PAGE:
Mr Liu Jain, Ambassador of China called on Chief of Army Staff, at General Headquarters today.

Dated: Monday, December 6, 2010 

His Excellency Mr Liu Jain, Ambassador of China called on Chief of Army Staff, General Ashfaq Parvez Kayani at General Headquarters today.
The visiting dignitary remained with him for some time and discussed the matters of mutual interest between China Pak Relations.

Mr Liu Jain, Ambassador of China called on Chief of Army Staff, General Ashfaq Parvez Kayani at General Headquarters on Monday. (06-12-2010) 

Monday, December 6

Clinton warns of Iranian, Chinese gains in Latin America

WASHINGTON (CNN) -- U.S. Secretary of State Hillary Clinton said Friday that Iran and China are making "quite disturbing" gains in Central and South America.

In wide-ranging comments on the region, she also said the Obama administration will work to improve relations among even its harshest critics in the Western Hemisphere, including Venezuelan President Hugo Chavez, and is looking to the Castro brothers in Cuba for some reciprocal action in response to the president's easing of travel and other restrictions.
Efforts by the Bush administration to isolate certain Latin American leaders had failed, she said, and the United States now must work to counter efforts by China, Iran and Russia to gain influence there.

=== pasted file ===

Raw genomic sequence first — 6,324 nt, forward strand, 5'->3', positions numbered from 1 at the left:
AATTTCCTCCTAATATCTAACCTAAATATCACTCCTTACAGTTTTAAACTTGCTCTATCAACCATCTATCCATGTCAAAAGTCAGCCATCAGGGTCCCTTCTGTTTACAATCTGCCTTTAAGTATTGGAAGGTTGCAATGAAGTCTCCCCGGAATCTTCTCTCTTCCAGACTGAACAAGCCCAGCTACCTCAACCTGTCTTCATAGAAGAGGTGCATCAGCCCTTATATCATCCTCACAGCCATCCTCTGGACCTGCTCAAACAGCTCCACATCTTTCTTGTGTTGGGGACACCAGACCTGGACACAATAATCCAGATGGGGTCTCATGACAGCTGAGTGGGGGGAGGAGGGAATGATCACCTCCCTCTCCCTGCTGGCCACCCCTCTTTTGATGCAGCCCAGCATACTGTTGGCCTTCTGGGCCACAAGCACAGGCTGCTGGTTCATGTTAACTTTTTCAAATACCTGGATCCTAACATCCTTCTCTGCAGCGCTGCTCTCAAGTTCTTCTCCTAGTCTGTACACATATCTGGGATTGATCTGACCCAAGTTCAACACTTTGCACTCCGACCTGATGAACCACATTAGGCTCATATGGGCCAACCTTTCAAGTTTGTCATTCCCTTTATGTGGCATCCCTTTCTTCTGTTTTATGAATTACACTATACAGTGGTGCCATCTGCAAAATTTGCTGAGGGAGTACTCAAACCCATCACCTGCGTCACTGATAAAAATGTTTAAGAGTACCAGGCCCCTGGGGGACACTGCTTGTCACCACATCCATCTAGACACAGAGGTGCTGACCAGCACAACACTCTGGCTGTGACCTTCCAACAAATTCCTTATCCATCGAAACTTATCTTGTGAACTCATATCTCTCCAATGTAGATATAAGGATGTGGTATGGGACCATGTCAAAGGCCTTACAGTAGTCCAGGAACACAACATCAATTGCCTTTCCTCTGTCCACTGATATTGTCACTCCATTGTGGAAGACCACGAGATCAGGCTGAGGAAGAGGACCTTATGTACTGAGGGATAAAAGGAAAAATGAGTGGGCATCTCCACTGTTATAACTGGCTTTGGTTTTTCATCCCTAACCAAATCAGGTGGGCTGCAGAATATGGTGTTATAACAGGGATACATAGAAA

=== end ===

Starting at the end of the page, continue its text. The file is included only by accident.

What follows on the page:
"What we are doing hasn't worked very well and in fact, if you look at the gains, particularly in Latin American, that Iran is making and China is making, it is quite disturbing," Clinton said at a town hall meeting at the State Department with senior Foreign Service Officers.
"They are building very strong economic and political connections with a lot these leaders. I don't think that is in our interests," she said.
"We have no guarantees here that we can create a better relationship with someone who has a different view of politics, the economy and so much else. But we think it is worth trying to just explore this and see what comes of it," Clinton said.